The coverage of the tragedy and those responsible for the bombing at the Boston Marathon grabbed the bulk of public attention for the last week, and rightfully so. As life returns to some semblance of normalcy for most of the country, however, the impact of such events will continue to be felt by business for quite some.
NACM Economist Chris Kuehl, PhD predicted that, for business, the incident will change everything from product shipments to relationships with foreign business contacts in regions often associated with terrorist activity. “There will be more screening and security of shipments. A lot more attention is already being paid to our shipping clients,” said Kuehl, who will talk about the impact of crime and terrorism on the global economy at Credit Congress next month.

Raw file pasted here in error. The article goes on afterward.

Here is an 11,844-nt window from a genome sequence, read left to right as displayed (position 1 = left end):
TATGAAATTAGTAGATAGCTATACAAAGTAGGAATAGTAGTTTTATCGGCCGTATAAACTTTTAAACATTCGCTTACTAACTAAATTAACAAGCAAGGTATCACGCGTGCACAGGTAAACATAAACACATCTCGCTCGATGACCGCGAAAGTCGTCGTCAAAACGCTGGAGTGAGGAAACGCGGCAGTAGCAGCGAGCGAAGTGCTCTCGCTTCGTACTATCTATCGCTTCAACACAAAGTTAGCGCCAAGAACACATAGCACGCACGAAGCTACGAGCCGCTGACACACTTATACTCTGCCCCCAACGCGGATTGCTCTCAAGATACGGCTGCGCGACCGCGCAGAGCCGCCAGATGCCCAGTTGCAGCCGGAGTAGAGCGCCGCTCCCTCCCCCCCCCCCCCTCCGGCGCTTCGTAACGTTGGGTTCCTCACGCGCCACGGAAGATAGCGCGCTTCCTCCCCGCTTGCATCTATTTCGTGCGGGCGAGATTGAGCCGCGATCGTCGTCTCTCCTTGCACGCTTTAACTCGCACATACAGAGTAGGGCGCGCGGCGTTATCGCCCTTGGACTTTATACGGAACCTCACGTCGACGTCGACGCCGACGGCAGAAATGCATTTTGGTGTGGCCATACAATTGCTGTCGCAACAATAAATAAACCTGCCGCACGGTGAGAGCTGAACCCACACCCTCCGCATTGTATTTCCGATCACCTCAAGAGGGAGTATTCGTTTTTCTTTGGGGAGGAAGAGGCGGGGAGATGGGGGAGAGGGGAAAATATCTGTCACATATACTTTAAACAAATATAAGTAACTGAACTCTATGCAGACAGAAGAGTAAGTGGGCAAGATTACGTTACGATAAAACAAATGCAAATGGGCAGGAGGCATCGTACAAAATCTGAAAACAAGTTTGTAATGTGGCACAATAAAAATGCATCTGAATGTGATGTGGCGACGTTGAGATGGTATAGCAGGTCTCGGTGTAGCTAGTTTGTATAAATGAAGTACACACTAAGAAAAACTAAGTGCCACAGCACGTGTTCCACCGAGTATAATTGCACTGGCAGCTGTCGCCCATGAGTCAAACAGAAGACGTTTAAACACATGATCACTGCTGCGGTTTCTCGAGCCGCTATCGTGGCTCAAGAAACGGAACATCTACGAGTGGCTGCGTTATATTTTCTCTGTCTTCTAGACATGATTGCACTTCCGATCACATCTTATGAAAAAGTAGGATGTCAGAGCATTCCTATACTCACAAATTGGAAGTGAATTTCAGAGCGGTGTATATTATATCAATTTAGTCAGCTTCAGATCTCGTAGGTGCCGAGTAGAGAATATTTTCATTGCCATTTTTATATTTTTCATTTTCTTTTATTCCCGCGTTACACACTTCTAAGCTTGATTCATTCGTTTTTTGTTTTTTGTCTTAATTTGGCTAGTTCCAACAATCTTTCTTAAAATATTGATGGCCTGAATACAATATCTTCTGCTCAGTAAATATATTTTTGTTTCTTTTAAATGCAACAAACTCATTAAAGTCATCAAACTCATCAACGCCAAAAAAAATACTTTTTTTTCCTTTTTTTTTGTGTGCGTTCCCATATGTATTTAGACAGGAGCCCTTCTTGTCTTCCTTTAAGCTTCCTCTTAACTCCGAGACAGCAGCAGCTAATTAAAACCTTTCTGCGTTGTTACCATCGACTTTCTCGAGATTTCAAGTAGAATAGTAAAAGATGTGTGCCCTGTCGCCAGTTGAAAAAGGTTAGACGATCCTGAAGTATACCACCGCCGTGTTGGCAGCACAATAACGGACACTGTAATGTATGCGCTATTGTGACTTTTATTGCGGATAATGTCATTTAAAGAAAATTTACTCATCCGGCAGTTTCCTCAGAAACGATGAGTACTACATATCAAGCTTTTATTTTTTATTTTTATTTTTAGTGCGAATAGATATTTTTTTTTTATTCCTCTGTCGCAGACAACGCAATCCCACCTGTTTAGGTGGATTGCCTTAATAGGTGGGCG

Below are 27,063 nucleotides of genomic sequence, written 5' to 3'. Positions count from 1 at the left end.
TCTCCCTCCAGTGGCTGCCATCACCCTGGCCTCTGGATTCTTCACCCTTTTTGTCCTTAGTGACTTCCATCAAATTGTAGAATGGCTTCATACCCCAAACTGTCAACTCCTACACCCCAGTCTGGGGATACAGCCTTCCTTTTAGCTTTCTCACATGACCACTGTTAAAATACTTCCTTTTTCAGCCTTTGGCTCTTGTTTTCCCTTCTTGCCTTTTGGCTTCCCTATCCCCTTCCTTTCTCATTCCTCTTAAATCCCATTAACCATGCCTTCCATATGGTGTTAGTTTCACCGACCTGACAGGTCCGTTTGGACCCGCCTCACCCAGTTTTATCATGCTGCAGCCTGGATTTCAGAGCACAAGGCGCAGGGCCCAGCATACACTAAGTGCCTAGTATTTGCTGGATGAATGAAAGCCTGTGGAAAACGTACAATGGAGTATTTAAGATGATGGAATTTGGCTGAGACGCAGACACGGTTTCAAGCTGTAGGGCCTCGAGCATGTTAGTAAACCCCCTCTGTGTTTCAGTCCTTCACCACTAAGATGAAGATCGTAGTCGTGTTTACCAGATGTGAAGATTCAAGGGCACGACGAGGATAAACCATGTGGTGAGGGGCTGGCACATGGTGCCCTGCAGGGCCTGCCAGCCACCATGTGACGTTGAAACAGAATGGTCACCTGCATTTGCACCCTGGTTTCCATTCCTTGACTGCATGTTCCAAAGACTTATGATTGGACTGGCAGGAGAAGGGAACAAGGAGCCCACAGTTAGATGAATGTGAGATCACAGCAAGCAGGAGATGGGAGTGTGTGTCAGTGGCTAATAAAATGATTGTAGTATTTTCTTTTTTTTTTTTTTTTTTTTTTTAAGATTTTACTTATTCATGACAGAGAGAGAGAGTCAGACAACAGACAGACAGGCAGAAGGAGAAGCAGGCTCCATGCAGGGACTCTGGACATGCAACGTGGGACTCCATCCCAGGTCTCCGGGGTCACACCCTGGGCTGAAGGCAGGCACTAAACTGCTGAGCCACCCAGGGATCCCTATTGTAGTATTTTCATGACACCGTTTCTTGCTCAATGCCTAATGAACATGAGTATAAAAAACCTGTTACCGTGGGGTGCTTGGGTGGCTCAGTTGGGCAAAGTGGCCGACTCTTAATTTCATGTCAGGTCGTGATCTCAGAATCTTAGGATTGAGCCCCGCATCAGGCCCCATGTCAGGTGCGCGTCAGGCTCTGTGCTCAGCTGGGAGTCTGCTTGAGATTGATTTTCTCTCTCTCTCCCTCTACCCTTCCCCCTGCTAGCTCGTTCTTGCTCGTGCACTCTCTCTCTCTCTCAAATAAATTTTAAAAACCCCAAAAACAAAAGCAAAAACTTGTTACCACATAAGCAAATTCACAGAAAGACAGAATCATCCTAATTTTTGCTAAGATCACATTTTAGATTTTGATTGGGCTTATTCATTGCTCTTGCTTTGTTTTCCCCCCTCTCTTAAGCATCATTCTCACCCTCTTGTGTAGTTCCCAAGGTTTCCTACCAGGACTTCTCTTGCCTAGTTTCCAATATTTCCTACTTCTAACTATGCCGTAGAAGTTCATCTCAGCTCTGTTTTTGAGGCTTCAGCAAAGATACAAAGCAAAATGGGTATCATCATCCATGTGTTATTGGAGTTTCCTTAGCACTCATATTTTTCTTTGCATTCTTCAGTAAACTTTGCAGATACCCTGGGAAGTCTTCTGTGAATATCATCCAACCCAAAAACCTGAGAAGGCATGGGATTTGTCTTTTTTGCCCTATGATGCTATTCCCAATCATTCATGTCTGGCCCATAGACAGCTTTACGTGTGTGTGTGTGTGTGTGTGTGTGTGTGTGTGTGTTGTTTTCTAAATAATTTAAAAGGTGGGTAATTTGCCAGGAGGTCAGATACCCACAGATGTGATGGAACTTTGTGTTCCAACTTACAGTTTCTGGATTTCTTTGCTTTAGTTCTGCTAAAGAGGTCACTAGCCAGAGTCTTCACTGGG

Such events also speak to the importance of why credit professionals need to be prepared to defend one’s company against fraud attempts. While corporate credit fraud is difficult to tie directly to terrorism, Kuehl said that related groups use many of the same fraud and money laundering techniques as more traditional, U.S.-based crime outfits, and businesses still get hit with the consequences.
- Brian Shappell, CBA, NACM staff writer
For the extended version of this story including additional analysis from Kuehl and Gary Bares, of Verifraud and APG, check out this week's edition of eNews, available late Thursday afternoon.